The biggest issue, of course, is the one that Cillizza raises above. To put it bluntly, Hillary Clinton does not need the media the same way that other candidates do. As we’ve seen before, there are few Americans who don’t know who she is at this point, so the kind of free media coverage that other candidates willingly seek out isn’t something she really needs to worry about. In some respects, this is yet another way in which Clinton’s campaign this year is more like that of an incumbent running for re-election than a candidate running for an open seat. One obvious contrast to Clinton right now is former Hewlett-Packard CEO Carly Fiorina, whose campaign strategy at the moment seems to involve little more than trolling Hillary Clinton in the media while dodging questions about her business record. Given her position in the polls, Fiorina needs all the free media she can get right now. Clinton doesn’t, and that’s why she can avoid subjecting herself to press scrums in ways that other candidates wouldn’t really be able to get away with.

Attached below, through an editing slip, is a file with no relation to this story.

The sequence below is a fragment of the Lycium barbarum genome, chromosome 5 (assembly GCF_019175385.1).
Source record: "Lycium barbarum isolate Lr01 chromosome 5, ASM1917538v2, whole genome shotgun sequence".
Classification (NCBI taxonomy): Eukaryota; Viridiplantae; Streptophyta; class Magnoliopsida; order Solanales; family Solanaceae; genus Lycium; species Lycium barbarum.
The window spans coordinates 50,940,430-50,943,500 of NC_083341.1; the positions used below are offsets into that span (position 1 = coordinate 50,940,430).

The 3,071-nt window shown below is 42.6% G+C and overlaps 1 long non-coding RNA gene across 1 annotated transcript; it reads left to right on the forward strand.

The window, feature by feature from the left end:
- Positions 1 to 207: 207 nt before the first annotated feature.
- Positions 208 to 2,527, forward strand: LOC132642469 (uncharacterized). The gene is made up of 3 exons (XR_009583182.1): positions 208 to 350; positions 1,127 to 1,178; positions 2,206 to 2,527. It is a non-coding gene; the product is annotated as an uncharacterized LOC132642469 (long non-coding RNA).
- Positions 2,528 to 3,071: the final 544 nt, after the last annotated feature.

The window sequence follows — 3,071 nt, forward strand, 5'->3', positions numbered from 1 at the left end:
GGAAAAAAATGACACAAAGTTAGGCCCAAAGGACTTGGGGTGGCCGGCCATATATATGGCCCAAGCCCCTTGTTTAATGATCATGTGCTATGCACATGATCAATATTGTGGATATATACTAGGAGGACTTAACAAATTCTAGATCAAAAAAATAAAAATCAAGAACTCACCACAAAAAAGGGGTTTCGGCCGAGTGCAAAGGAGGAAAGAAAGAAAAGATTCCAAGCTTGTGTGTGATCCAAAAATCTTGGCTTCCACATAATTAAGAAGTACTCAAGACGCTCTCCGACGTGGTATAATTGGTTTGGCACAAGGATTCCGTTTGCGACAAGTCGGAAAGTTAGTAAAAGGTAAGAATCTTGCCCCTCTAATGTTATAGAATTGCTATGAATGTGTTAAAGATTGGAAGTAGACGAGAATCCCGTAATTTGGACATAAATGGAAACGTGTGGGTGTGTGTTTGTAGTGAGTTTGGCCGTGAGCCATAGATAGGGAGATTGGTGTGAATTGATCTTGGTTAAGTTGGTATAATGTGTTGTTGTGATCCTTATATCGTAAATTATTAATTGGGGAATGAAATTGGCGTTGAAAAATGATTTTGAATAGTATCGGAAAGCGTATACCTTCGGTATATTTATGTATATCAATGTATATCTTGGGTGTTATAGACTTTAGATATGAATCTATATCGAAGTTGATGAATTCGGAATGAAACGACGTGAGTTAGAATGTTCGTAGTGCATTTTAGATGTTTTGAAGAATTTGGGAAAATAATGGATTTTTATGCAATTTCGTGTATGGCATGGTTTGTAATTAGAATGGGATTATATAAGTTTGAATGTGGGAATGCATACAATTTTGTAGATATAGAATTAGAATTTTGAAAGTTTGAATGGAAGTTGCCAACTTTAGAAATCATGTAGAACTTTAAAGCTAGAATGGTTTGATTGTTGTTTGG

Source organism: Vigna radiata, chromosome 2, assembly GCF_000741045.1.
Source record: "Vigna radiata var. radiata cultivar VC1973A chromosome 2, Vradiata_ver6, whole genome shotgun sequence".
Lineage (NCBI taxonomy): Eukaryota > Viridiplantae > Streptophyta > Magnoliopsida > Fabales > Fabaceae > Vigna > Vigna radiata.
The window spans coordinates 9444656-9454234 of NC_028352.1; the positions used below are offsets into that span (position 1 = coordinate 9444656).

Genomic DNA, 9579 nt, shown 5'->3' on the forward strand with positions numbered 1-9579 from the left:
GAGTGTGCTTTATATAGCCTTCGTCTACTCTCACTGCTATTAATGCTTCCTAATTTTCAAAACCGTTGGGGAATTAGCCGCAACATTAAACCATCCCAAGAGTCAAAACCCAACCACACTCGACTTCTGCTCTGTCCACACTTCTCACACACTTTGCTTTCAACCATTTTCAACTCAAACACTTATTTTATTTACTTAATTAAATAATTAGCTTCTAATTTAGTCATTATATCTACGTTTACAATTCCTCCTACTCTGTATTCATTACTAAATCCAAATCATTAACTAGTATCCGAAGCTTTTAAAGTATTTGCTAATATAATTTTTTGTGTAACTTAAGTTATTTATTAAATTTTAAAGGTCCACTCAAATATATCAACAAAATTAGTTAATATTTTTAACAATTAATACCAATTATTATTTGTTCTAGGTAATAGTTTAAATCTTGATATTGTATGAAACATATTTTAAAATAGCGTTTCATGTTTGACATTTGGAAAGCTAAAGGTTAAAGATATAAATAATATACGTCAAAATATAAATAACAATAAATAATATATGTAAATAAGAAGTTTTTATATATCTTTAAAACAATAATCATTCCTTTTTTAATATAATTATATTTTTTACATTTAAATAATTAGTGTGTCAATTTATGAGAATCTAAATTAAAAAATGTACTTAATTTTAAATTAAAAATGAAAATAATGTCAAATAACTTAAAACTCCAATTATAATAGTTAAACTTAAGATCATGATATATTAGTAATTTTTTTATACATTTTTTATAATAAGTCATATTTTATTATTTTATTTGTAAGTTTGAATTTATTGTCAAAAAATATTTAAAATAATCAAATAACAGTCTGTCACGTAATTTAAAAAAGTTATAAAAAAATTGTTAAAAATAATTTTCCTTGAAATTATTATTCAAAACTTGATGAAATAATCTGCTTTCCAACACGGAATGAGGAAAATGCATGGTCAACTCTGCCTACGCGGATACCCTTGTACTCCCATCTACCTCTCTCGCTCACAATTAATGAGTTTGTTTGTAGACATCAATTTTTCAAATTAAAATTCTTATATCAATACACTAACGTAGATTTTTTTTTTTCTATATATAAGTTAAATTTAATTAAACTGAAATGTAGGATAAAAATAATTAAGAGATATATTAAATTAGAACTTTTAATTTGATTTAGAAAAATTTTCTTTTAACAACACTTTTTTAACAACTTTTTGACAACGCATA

The big question, of course, is how long the campaign intends on continuing with this strategy. Clinton can’t avoid the press forever, after all, and at some point her avoidance will itself become a story (that may be happening now, but it’s still to early to tell). In the long run, though, I’m not sure that it really matters for a candidate in Clinton’s position in the polls. In the end, this seems like another one of the endless “process stories” that come up during the course of any political campaign. The media thinks they are vitally important, even more so when the story involves the campaign’s relationship with the media, but it’s never been clear that voters actually care about things like this. This is especially true given the fact that most voters aren’t even paying attention to the race at this point. Clinton will take reporter’s questions again at some point, it could very well happen at some point during the course of this very day, but it’s likely going to be at a time and place of the campaign’s choosing. The media will complain about that, but given that the reporters that follow Clinton around are dependent on the campaign for the material they need to do their job, there’s not a whole lot they can do about it.